Review by Publishers Weekly Reviews

"Hype can be dangerous, just as false hope can be cruel," journalist Graeber (The Good Nurse) writes in this lucid and informed report on how doctors and medical researchers, advancing beyond a "cut, burn, and poison" approach to fighting cancer, discovered how to use the human immune response to attack mutant cells. Graeber recalls the "crushing failure" cancer immunotherapy suffered in the 1970s, and the giddy over-optimism seen in the 1980s before cancer breakthroughs such as interferon drugs went bust and immunotherapy research was left to a "handful of true believers." His narrative moves from the grueling stories of research experiments and drug trials—through which pharmaceutical companies "spread their bets" over a variety of potential drugs—to the even more grueling experiences of cancer patients. Graeber focuses on the scientific developments and the "mind-blowing possibilities," such as cellular therapy, in which living cells are used to fight cancer. Noting there are 940 immunotherapeutic drugs being tested by more than a half million patients, with another 1,064 drugs in the preclinical stage, he predicts the cancer cure lies in the personalized immunotherapy route. Graeber gives readers a basis for both understanding the challenges involved and for cautious optimism that a cure can be found. Agent: Susan Golomb, Writers House. (Nov.) Copyright 2018 Publishers Weekly.

Review by Publisher Summary 1

Draws on the experiences of patients, physicians, and researchers to explain the revolutionary development of immunotherapy as a treatment for cancer and how that information is being harnessed to create more effective patient therapies.

Review by Publisher Summary 2

The best-selling author of The Good Nurse details the latest breakthroughs in oncological science and the discovery of the code to unleashing the human immune system, sharing insights into the paradigm-shifting potential of immunotherapy in curing cancer.

Review by Publisher Summary 3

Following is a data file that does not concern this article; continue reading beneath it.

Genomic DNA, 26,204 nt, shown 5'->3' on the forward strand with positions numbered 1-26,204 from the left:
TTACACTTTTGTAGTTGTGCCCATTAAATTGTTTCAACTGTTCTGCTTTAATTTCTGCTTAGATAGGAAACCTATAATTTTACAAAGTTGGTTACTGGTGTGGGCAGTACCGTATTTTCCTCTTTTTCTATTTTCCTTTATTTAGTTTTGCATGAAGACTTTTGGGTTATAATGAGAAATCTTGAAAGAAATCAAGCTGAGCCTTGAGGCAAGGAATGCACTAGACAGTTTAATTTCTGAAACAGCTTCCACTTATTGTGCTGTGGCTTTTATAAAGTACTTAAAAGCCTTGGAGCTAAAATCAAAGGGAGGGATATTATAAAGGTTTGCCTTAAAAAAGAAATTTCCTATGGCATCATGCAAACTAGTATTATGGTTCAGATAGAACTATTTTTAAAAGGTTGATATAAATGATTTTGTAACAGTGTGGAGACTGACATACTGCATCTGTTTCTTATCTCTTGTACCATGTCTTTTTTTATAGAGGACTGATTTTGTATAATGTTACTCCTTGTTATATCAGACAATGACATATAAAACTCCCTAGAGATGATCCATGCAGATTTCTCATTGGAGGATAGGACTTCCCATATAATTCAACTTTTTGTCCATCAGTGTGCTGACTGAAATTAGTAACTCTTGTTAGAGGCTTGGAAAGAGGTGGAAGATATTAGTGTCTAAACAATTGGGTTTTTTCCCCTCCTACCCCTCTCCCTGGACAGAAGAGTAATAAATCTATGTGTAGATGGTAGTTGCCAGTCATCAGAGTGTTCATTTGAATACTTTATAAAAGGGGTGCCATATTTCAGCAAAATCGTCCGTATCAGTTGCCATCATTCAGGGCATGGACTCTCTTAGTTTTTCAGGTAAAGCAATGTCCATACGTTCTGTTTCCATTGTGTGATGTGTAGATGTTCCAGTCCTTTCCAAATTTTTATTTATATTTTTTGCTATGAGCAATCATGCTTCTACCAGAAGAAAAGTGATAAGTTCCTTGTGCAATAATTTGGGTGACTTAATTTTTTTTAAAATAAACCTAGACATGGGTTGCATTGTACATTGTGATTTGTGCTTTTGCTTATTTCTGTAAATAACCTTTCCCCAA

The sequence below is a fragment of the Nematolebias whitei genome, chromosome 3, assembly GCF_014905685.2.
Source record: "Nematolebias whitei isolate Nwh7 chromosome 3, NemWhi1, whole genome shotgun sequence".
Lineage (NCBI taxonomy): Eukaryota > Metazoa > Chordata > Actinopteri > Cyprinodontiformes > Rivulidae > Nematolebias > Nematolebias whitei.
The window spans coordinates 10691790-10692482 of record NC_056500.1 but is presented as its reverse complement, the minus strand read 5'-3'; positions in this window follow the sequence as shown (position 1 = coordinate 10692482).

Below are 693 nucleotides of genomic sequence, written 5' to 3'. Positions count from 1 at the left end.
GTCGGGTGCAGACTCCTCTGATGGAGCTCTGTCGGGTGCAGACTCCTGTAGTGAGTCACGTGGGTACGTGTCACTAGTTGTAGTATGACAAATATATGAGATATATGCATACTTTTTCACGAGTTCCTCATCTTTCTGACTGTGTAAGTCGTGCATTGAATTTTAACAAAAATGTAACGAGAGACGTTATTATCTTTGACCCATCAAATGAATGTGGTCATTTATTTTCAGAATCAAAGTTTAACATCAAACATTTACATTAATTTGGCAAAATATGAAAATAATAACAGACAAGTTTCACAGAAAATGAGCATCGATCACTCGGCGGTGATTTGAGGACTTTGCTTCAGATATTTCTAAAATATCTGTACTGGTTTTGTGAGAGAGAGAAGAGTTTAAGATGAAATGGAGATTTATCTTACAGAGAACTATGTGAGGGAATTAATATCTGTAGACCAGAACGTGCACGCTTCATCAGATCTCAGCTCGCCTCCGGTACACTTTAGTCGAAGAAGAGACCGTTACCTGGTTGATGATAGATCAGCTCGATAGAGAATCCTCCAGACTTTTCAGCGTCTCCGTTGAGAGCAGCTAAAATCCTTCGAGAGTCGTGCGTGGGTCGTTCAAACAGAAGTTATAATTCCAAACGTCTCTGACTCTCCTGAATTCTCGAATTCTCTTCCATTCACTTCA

Follow along as this New York Times bestselling author details the astonishing scientific discovery of the code to unleashing the human immune system to fight in this "captivating and heartbreaking" book (The Wall Street Journal).For decades, scientists have puzzled over one of medicine's most confounding mysteries: Why doesn't our immune system recognize and fight cancer the way it does other diseases, like the common cold?As it turns out, the answer to that question can be traced to a series of tricks that cancer has developed to turn off normal immune responses -- tricks that scientists have only recently discovered and learned to defeat. The result is what many are calling cancer's "penicillin moment," a revolutionary discovery in our understanding of cancer and how to beat it.In The Breakthrough, New York Times bestselling author of The Good Nurse Charles Graeber guides readers through the revolutionary scientific research bringing immunotherapy out of the realm of the miraculous and into the forefront of twenty-first-century medical science. As advances in the fields of cancer research and the human immune system continue to fuel a therapeutic arms race among biotech and pharmaceutical research centers around the world, the next step -- harnessing the wealth of new information to create modern and more effective patient therapies -- is unfolding at an unprecedented pace, rapidly redefining our relationship with this all-too-human disease.Groundbreaking, riveting, and expertly told, The Breakthrough is the story of the game-changing scientific discoveries that unleash our natural ability to recognize and defeat cancer, as told through the experiences of the patients, physicians, and cancer immunotherapy researchers who are on the front lines. This is the incredible true story of the race to find a cure, a dispatch from the life-changing world of modern oncological science, and a brave new chapter in medical history.